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The top policewoman in Afghanistan's restive south died Monday after being shot by assassins, months after her predecessor was gunned down, in the latest attack highlighting the threat to women in public life.
Nigar, who only used one name, was shot on Sunday on the street in Lashkar Gah, the capital of Helmand province, and died of her wounds in hospital.
"I can confirm that Nigar died in the emergency unit of the hospital this morning," provincial government spokesman Omar Zawak told AFP. "She died from a bad injury to her neck."
Her predecessor as the most senior woman police officer in Helmand, Lieutenant Bibi Islam, was seen as a high-profile symbol of how opportunities have improved in Afghanistan since the repressive Taliban regime was ousted in 2001.
But before her murder in July, Islam admitted receiving regular death threats from people who disapproved of her career -- including from her own brother.
The deaths in Helmand follow the murder of female police Lieutenant Colonel Malalai Kakar in neighbouring Kandahar province in 2008, and the killing of two successive women's affairs directors in Laghman province within months last year.
Earlier this month, masked gunmen in the eastern province of Paktika shot dead Indian author Sushmita Banerjee, whose book about her escape from Islamist militants in the 1990s became a Bollywood film.
Nigar, 38, was at first expected to survive her injuries after she was shot on Sunday morning as she walked near the police headquarters in Lashkar Gah. Her killers were riding a motorbike and escaped the scene.
She had worked for seven years in the police crime branch in Helmand, a hotbed of the Islamist insurgency that erupted against the US-backed Kabul government after the fall of the Taliban.
She was the mother of a son and a daughter and was based at Lashkar Gah airport after reaching the rank of investigator. Before Helmand, she had been posted in the capital Kabul.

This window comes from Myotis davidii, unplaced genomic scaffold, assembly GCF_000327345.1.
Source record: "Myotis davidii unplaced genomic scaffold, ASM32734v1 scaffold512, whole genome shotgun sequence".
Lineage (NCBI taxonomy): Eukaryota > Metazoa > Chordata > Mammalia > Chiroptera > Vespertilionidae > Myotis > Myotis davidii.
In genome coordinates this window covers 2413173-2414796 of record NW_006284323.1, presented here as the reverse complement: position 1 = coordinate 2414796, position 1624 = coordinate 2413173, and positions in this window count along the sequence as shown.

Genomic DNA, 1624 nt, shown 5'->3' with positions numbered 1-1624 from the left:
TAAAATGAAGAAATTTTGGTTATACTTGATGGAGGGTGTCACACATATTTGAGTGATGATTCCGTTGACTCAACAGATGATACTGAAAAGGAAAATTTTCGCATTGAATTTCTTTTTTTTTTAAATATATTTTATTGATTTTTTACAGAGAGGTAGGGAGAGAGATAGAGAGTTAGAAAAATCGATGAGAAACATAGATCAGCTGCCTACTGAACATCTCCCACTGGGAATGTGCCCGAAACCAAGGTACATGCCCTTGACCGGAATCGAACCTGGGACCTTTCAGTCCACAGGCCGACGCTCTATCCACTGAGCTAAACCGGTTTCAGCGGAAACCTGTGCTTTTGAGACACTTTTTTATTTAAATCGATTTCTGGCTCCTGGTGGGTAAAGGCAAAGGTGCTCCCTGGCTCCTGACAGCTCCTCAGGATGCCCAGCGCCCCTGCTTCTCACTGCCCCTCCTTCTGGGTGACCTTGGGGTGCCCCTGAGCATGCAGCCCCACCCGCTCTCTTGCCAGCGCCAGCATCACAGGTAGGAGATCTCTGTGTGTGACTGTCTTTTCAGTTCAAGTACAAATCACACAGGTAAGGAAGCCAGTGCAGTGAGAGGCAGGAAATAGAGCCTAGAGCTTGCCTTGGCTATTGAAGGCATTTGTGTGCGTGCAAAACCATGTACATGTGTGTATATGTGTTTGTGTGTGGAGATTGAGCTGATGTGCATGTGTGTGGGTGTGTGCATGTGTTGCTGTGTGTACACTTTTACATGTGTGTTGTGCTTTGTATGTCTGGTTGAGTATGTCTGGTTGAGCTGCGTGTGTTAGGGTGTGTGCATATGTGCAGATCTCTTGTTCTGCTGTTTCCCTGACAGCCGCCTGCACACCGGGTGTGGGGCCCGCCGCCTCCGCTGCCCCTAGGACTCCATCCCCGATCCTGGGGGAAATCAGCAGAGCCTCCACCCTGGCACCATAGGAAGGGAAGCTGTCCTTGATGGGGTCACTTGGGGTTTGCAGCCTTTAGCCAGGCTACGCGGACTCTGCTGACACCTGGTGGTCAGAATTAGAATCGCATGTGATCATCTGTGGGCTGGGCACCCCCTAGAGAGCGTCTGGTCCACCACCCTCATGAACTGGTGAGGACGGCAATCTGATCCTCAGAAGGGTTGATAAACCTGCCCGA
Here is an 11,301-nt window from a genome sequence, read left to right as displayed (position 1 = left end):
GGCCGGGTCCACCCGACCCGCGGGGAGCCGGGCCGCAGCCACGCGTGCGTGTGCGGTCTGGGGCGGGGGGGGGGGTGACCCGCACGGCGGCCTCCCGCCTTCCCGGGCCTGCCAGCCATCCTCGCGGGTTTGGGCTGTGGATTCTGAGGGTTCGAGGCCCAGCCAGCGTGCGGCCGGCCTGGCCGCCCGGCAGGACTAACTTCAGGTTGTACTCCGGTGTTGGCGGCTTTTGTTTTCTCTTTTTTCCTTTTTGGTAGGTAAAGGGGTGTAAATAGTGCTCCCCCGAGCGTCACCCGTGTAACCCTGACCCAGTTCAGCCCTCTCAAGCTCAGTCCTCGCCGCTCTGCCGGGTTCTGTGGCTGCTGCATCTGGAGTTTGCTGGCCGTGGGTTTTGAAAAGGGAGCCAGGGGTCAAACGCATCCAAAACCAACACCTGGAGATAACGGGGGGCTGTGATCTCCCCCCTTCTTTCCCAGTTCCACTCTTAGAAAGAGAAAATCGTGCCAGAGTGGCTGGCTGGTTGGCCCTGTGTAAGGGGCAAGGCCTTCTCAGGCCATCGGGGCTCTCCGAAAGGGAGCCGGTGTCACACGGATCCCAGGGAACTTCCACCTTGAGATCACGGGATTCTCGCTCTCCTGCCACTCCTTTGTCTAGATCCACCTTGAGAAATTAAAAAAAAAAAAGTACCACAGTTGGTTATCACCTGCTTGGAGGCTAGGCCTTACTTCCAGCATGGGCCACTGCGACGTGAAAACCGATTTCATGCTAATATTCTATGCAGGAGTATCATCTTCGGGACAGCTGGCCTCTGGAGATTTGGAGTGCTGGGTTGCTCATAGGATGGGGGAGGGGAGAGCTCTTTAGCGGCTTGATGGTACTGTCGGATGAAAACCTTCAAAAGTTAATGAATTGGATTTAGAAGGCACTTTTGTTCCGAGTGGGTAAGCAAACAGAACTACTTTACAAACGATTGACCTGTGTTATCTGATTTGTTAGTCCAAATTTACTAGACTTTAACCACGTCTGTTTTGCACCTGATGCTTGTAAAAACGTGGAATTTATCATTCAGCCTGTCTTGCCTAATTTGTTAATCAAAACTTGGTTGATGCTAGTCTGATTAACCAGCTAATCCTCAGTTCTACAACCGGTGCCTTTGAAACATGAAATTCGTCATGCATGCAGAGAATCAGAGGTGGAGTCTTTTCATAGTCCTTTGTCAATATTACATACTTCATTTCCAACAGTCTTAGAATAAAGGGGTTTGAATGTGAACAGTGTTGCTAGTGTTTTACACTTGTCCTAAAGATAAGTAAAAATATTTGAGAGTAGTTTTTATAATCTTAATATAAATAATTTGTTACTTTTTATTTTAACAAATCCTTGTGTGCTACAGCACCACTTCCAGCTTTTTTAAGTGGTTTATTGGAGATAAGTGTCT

After Islam was killed, Nigar told local media that she was not scared of being a policewoman in ultra-conservative Helmand and was determined to continue doing a job she loved.
She said she also had received death threats, but Afghanistan needed more female police officers to protect women who often suffer repression, sexual violence and discrimination.
No one has claimed responsibility for the murders of Islam or Nigar, and no arrests have been made.
Improving the status of women is a key goal of international efforts in Afghanistan, with foreign diplomats often pointing to more female schoolchildren and greater freedom for women as signs of progress.
But donor nations have also raised fears that such advances are at risk as Islamist groups seek to increase their influence, with presidential elections due in April and 87,000 NATO-led troops withdrawing next year.
Nigar's death came as nominations opened Monday for the 2014 elections. Any female contenders are unlikely to make a serious impact, although two women did each win a small number of votes in 2009.
There are 66 female MPs in the 249-seat lower house of parliament. One of them, Fariba Ahmadi Kakar, was freed last week after being seized at gunpoint on a highway and held hostage by the Taliban for a month.
Zahra Sepehr, a women's rights activist in Kabul, told AFP that Afghanistan had lost a rare female role model in Nigar.
"We need women to participate in the police, in all parts of life," she said. "This murder shows that the government is not protecting women.
"And unless security improves, women will not vote in the elections and will remain powerless."
A recent Oxfam report said women make up only one percent of Afghanistan's police force and as a result women are reluctant to seek justice for rising levels of violence.
"Policewomen often lack basic items, such as uniforms, which male colleagues receive. Many find themselves performing menial tasks," the report said.
There is only one female police officer for every 10,000 women in Afghanistan. Many receive little or no training and are rarely able to investigate crimes or carry out arrests.
"We are not treated the same as the men. Even when we are at the same rank as the men, it is us that the commander asks to make tea or do typing," a female officer told Oxfam.